Note: J. I. Packer is the award-winning author of numerous books, including the classic Knowing God. SmallGroups.com recently had the chance to speak with Dr. Packer as part of an editors' panel in the offices of Christianity Today International.
Do churches and small groups have a responsibility to fight heresy when laypeople teach others?
Yes, churches are responsible for weeding out heretical teaching, and that's pretty clear from the New Testament. In those early days of Christianity out in the pagan world, there were any number of cults and any number of false views. And in the Pastoral Epistles we see individuals who are held up as solemn warnings—"Don't go their route."
Let me also say that it's my firm conviction that churches ought to foresee this unhappy possibility of heresy getting in when lay-folk are leading. And they should counter the possibility by what in the history of the church has been called "catechesis." We hardly hear of it these days, but in the second and third centuries A.D.—and indeed for some centuries after—it's rather amazing to discover that inquirers into the faith were fed into catechetical classes.
Can you explain a little more about the process of catechesis?
First, there are other ways of doing catechesis than by question and answer, which is what we are used to when we think of catechizing children. Catechesis is the teaching of the truths that Christians live by, and linked with that it's the teaching of how to live by those truths. It's a practical, pastoral discipline of instruction.
In the second and third centuries, the inquirers didn't have any Christian background—they didn't have any kind of theistic background even. They were polytheists who came out of various pagan cults. And so the catechists had to begin at the beginning and take them through the whole body of Christian doctrine.
We know from surviving catechetical materials that they taught not by separating truths from each other in order to focus on them in isolation. Rather, they taught the whole Christian view of Christianity—God's great economy of grace for the salvation of sinners—and the syllabus was essentially the themes of the Apostle's Creed.
And you feel that the practice of catechesis would be beneficial in modern churches, as well?
Yes. If we could recover catechesis as a regular element of church life, well, we'd be anticipating a lot of these problems with heresy and other troubles. We'd be constantly sustaining orthodoxy and reminding people of what the Christian faith is when you put it all together as a single ball of wax.
And in the absence of catechesis you do find laypeople who believe themselves to have a teaching gift—and perhaps have impressed the church as having a teaching gift— but allow themselves to deviate.
In your opinion, what should churches do when they identify someone who may be leading others astray?
Don't let them go on doing it, first and foremost. It seems to me that the responsibility of the small group is to let it be known that a leader is saying some things that appear to be unsound, unbiblical, or untrue. And that complaint must go up to the leadership of the congregation, whatever form the leadership takes. As an Anglican I'm thinking in terms of the rector; all bucks stop on the rector's desk. But there will always be a leadership group in any congregation.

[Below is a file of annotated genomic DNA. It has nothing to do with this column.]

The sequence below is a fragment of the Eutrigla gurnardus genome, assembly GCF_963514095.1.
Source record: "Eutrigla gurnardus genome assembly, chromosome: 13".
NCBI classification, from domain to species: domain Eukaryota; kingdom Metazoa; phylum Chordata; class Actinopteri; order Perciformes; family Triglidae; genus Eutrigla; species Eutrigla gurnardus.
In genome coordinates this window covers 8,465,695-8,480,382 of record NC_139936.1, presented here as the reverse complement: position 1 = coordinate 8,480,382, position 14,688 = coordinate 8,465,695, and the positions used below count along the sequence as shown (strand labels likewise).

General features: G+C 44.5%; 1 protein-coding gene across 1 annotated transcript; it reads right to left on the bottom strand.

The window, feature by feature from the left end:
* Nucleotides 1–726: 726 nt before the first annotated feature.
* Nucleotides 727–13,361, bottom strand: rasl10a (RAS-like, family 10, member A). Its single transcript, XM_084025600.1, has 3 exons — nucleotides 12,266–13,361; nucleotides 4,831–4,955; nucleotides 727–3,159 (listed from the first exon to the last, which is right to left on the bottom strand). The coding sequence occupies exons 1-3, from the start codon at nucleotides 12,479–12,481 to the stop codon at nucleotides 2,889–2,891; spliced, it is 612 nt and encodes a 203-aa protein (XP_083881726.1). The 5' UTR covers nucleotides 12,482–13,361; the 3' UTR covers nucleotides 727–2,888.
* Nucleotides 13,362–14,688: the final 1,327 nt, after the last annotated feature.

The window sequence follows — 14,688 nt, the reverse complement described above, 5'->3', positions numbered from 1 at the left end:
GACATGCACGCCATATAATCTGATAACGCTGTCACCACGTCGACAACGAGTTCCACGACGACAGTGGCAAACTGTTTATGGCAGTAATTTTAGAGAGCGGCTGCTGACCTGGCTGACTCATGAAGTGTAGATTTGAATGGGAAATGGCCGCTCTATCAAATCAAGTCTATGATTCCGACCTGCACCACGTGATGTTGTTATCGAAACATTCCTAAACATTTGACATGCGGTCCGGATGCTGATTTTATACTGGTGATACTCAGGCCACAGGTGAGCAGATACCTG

Well, the complaint goes up to the leadership group, and it's the leadership group's responsibility in the first instance to handle it—which means that they ask the person who's been making waves to explain him or herself. And then according to the way the offender reacts to the corrective response, well, you take it from there. You hope that the errorist will allow him or herself to be put straight. Sometimes it happens that way and sometimes it doesn't.
What kinds of heretical beliefs have you found to be common in the church today?
What is common in this post-Christian age is all the various forms that are taken by the fantasy, and it's a very potent fantasy, that all religions are somehow one. Somehow they are the same religion. Somehow they are all of them pointing to the top of the same mountain, and as we climb we become more and more aware that we're getting closer to everybody else who is climbing by other paths—Muslim, Buddhist, Hindu, or whatever—and when we get to the top, we shall find that we're totally together.
It's a sweet dream, but the early Christians rejected it out of hand. And, I think, so should we.
Going back to the topic of catechism, is it still possible to do catechesis or guard against heresy as effectively when so many of our modern churches are so large?
I think it would be possible if the will was there.
I mean, if you have a megachurch, what's important is the infrastructure. You've got to develop an infrastructure which takes in all the people, thousands of them, to give them such basic instruction as they all need. Of course, it's easier to arrange an infrastructure for a congregation of about 100, but the principle is the same even though the work is harder.
You break people down into learning groups, call them classes or whatever you choose, and you have persons who are gifted and know their stuff as catechists. The catechists teach the faith as the integrated unity that it is in Scripture. They don't teach isolated points of doctrine; they teach the whole Christian story as it's brought together, and they teach the creeds. And as they go along they sort out the inquirers and they dispel the errors.
—J. I. Packer; copyright 2011 by the author and Christianity Today International.